Attachment, emotions and kinship caregiving: an investigation into separation distress and family relatedness in post-Soviet Kyrgyzstani households

Sanghera, Balihar, Ablezova, Mehrigiul, Botoeva, Aisalkyn (2012) Attachment, emotions and kinship caregiving: an investigation into separation distress and family relatedness in post-Soviet Kyrgyzstani households. Families, Relationships and Societies, 1 (3). pp. 379-396. ISSN 2046-7435. (doi:10.1332/204674312X656293) (The full text of this publication is not currently available from this repository. You may be able to access a copy if URLs are provided)

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http://dx.doi.org/10.1332/204674312X656293

Abstract

This article examines how children relate to birth parents after separation and reunion, which often produce negative emotions and distort family support in adolescence and adulthood. In Kyrgyzstan, large-scale migration to urban areas and overseas, widespread poverty and a weak welfare state have generated the practice of informal kinship caregiving that enables primary caregivers living in poverty to temporarily migrate, leaving their babies and young children in the care of grandparents or other close relatives. A prolonged period of time passes before birth parents and children are reunited. Attachment theory is employed to understand and explain how under informal kinship caregiving, children can have varying emotional bonds with birth parents that affect social relationships later in life. The article aims to contribute towards an understanding of the dynamics of emotions in family relationships.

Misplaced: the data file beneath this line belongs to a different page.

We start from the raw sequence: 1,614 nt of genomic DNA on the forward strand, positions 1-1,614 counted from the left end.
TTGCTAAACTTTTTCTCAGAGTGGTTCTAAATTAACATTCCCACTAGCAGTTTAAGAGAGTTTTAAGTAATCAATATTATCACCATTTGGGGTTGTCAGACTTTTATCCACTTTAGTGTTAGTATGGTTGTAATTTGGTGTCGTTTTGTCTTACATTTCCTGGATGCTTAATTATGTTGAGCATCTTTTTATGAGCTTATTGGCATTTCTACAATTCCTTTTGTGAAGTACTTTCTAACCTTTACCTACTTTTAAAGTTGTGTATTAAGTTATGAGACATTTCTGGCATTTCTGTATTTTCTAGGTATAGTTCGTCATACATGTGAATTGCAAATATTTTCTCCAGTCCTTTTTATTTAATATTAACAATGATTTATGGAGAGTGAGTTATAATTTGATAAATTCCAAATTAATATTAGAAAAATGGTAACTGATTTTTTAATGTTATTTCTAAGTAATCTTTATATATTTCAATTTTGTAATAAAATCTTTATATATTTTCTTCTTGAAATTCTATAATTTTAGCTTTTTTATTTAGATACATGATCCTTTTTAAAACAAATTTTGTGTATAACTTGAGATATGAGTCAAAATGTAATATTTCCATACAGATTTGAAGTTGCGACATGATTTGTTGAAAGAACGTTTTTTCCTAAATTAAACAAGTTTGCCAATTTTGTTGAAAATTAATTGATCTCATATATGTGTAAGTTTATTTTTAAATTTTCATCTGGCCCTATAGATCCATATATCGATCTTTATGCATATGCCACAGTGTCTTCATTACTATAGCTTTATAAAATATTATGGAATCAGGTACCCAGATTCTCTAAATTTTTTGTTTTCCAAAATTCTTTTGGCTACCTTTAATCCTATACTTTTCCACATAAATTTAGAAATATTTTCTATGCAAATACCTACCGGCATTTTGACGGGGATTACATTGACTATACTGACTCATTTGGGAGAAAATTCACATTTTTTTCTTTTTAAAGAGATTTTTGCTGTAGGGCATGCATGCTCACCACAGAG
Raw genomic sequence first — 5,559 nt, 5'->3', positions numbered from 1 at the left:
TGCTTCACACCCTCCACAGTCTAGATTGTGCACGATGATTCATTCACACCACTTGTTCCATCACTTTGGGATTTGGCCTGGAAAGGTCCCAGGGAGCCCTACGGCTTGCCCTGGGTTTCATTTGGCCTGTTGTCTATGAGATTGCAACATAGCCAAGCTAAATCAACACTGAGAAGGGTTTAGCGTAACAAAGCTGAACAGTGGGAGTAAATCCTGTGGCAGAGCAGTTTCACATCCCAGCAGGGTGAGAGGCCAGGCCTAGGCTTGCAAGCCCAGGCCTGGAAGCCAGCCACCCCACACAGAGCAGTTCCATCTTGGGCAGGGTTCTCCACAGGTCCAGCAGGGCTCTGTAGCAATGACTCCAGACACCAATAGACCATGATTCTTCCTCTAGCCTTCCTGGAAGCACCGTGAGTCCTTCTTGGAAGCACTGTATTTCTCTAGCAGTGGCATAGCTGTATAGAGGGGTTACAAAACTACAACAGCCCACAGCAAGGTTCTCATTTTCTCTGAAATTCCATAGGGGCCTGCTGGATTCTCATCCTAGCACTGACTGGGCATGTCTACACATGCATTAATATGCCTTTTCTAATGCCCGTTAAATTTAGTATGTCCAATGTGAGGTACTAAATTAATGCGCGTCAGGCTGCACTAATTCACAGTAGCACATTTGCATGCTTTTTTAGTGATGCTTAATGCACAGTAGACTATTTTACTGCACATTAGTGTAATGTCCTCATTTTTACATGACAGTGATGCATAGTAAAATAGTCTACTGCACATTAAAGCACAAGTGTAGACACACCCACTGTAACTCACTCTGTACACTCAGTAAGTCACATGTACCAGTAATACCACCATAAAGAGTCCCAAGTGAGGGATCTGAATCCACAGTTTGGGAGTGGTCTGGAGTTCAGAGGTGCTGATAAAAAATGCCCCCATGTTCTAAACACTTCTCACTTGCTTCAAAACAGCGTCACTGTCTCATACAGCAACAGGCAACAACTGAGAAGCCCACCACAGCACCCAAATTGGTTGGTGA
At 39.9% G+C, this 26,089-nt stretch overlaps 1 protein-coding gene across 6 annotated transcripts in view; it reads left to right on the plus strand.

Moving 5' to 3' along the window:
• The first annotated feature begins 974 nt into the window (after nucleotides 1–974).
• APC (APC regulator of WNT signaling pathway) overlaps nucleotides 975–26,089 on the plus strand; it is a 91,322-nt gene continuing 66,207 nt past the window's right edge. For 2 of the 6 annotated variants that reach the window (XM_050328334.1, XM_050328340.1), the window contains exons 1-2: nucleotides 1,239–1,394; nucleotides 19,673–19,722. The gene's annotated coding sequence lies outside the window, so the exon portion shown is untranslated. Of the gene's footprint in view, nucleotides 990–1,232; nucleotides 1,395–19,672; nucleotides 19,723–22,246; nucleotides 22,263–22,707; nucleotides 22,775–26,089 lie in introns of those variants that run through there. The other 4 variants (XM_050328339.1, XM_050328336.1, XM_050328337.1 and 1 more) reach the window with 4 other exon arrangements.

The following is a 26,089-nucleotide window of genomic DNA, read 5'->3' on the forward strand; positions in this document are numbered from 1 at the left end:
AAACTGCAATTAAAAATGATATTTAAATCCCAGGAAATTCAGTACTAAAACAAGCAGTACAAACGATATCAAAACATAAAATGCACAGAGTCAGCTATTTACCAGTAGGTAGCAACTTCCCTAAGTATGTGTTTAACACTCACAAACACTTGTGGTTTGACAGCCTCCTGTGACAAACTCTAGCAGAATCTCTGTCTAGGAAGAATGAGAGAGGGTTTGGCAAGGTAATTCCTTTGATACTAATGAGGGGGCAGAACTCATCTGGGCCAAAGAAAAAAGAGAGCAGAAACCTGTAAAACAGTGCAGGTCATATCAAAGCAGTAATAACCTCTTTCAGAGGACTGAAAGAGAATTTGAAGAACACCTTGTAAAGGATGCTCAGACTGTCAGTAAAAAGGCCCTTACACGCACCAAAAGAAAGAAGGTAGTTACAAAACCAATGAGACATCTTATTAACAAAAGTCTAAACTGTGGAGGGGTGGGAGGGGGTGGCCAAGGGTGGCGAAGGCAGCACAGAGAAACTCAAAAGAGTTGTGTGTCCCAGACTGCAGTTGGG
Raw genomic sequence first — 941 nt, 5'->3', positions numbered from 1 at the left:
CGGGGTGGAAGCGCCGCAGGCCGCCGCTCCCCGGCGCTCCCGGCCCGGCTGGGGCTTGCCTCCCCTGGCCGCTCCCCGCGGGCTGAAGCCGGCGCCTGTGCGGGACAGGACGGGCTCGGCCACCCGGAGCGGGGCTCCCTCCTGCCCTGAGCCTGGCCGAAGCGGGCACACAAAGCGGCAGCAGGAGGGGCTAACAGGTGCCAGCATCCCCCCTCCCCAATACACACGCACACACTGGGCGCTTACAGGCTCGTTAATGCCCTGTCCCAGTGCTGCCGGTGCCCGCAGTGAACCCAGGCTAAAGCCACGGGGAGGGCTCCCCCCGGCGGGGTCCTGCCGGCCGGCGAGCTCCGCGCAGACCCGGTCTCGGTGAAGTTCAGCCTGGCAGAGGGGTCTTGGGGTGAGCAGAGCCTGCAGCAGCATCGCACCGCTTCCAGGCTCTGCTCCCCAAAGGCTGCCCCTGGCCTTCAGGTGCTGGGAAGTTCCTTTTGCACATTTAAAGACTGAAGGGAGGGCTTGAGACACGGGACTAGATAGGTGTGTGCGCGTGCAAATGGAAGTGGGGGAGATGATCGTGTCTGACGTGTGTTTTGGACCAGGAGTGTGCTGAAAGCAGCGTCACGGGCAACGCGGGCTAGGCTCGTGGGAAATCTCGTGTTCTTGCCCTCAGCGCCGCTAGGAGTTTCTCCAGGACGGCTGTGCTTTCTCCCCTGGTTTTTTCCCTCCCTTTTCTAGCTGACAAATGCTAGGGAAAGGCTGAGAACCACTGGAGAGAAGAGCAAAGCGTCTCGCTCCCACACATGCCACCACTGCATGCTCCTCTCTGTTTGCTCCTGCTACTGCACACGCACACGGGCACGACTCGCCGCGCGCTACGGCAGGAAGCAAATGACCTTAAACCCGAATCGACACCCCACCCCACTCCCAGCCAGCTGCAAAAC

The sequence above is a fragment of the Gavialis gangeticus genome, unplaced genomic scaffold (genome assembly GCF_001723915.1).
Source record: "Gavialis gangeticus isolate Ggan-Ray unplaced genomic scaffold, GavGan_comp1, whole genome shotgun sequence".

Item Type: Article
DOI/Identification number: 10.1332/204674312X656293
Subjects: H Social Sciences
Divisions: Faculties > Social Sciences > School of Social Policy Sociology and Social Research
Depositing User: Mita Mondal
Date Deposited: 05 Feb 2014 14:47 UTC
Last Modified: 29 May 2019 11:49 UTC
Resource URI: https://kar.kent.ac.uk/id/eprint/38168 (The current URI for this page, for reference purposes)
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